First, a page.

U.S. Vice President Kamala Harris
(Credit: WH-Kevin Dietsch / Staff / Getty Images)

The Biden administration on Wednesday announced the investment of more than $40 billion in American Rescue Plan funds in workforce development programs, led by state and local governments and organizations, that will include assisted living and memory care.

During a White House Summit on the American Rescue Plan and the Workforce, federal officials highlighted ARP workforce efforts across the country, including a program in Kentucky through which Family Scholar House will hire 200 part-time AmeriCorps members to provide healthcare support and services to older adults and individuals with disabilities. The program will educate people  to be able to work in assisted living, memory care, skilled nursing and other healthcare-related settings.

Louisville, KY-based Nazareth Home CEO Mary Haynes told McKnight’s Senior Living that careers in long-term care are rewarding and can hold some “fairly rapid advancement” through education and mentoring. But not everyone knows that, and the pandemic pained a negative view of the sector for many, she said.

“Programs such as the AmeriCorps, and others sponsored by the Department of Labor, allow us an important source of help for students / apprentices to get started in careers by providing additional funds and services to help students and others who do not yet have work experience with help to obtain needed certifications,” Haynes said, adding that workers also need transportation and childcare financial support. “Our 24/7 work life may take some getting used to and accommodation, so a program that provides financial support to the employer for providing the education and mentoring time, as well as providing needed financial support to the person in what has been referred to as ‘wraparound’ services, allows for the best success.”

Retiring Kentucky Senior Living Association Executive Director Bob White told McKnight’s Senior Living that the program will help “fill those gaps” at communities short on personnel due to the pandemic.

Federal officials also used other examples to call on more government and private-sector leaders to expand investments in the workforce. 

‘A conservative estimate’ 

White House American Rescue Plan Coordinator Gene Sperling called the $40 billion figure a “conservative estimate,” adding that he expects the final number to be tens of billions of dollars higher.

More than $13 billion in ARP workforce investments at the state and local levels already have gone into workforce development programs and retention programs ($9 billion), childcare stabilization grants ($2 billion) and Centers for Disease Control and Prevention grants to fund the public health workforce ($2 billion).

More than $16 billion in Medicaid and Department of Health and Human Services Funds already have gone into the care and healthcare-related workforce, including $9 billion for home- and community-based programs to increase pay and benefits of direct support professionals, train workers and expand the HCBS workforce, as well as $7 billion in health workforce investments, including the Public Health AmeriCorps program to train public health leaders.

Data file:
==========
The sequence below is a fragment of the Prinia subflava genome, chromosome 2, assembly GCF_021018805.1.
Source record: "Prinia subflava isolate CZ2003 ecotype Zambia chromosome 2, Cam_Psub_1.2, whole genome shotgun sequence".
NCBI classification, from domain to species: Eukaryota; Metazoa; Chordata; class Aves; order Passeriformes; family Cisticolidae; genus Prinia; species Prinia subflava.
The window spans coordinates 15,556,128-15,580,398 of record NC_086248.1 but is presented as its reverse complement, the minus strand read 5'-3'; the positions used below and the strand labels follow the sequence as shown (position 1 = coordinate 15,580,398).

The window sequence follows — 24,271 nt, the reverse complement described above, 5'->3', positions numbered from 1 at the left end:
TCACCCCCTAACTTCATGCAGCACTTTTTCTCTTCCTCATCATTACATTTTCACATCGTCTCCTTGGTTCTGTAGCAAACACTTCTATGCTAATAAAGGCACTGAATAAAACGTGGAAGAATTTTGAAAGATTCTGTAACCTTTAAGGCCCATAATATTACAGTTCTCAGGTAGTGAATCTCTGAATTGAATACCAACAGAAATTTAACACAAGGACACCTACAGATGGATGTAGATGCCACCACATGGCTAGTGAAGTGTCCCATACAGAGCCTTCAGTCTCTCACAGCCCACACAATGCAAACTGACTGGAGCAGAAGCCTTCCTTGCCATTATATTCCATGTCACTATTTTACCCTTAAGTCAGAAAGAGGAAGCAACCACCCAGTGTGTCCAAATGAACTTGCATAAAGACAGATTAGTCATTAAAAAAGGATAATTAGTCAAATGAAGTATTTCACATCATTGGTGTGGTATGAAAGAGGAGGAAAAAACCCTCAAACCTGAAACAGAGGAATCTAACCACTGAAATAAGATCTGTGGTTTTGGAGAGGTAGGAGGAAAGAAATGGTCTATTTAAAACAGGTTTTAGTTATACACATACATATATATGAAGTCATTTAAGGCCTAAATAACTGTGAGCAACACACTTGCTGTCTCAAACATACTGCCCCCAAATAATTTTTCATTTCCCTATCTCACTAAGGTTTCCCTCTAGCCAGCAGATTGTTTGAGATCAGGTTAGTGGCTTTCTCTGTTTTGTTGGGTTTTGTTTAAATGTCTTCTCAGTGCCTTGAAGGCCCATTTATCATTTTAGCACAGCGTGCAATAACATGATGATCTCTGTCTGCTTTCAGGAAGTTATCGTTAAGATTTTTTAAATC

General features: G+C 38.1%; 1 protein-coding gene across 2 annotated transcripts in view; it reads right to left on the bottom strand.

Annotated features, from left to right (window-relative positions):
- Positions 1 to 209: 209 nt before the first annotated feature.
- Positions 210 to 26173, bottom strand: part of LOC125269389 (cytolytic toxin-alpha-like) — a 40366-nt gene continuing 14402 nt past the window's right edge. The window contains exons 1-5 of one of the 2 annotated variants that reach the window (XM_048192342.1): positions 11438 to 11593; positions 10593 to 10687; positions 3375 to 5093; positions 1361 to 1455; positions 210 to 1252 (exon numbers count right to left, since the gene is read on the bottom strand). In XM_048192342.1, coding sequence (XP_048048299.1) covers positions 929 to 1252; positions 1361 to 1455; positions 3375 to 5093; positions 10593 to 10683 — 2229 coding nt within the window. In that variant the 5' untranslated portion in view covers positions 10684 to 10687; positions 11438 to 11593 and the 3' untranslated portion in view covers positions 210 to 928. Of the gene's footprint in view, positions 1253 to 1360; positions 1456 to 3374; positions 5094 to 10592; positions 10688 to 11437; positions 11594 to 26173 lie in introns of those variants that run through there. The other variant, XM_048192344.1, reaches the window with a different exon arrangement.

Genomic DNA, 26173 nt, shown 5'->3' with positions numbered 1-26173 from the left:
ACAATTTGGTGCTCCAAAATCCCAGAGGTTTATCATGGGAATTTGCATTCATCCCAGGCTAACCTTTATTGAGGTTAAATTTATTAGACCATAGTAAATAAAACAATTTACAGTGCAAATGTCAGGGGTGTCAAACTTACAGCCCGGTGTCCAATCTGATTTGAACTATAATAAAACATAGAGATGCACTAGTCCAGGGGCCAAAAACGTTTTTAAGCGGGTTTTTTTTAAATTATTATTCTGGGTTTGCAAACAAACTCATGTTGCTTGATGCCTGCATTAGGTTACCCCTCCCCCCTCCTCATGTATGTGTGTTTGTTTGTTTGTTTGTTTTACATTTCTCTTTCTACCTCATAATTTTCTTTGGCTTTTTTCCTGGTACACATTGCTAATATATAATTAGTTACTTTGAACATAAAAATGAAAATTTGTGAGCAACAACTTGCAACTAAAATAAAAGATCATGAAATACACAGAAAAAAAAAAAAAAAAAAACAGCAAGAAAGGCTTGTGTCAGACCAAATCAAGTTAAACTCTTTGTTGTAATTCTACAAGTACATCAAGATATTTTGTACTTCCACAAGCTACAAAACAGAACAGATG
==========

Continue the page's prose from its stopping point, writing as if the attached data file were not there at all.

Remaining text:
‘A historic investment’

Vice President Kamala Harris called ARP a “historic investment” that is building an economy that “works for working people.” 

“Together, we are investing in training programs and apprenticeships to give workers the skills they need to take on jobs with better wages and better benefits — in particular, workers from underrepresented backgrounds,” Harris said.

States and communities have leveraged ARP resources to provide training, expand career paths, create apprenticeships, provide retention and hiring bonuses in industries deemed to be critical and remove barriers to employment.

Secretary of Labor Marty Walsh called ARP a “generational investment” in creating jobs through collaborations with local, state and county governments. 

“The American Rescue Plan is providing resources to address workforce needs like never seen before,” Walsh said during the summit. “To seize this opportunity, we need to work collectively, collaboratively together to create a sense of urgency at every level of society and government.”

‘Repair, rebuild and reinvigorate’

Also on Wednesday, LeadingAge launched its Aging Services Workforce Now advocacy campaign, calling on the federal government and lawmakers to “repair, rebuild and reinvigorate” the aging services sector by making staffing a top priority.

“Without sufficient staff in nursing homes, hospices, life plan communities, home health agencies, affordable senior housing and other community-based services, there is no care,” LeadingAge President and CEO Katie Smith Sloan said. “Chronic underinvestment in and longstanding disregard for aging services — and primarily the valuable workers who are at its core — created an opportunity for COVID to wreak havoc. That must not continue.”

The association’s campaign specifically calls on Congress and the Biden administration to pay workers a living wage, offer incentives to retain and attract talent, expand training and advancement opportunities, build workforce pipelines and enact equitable long-term care financing.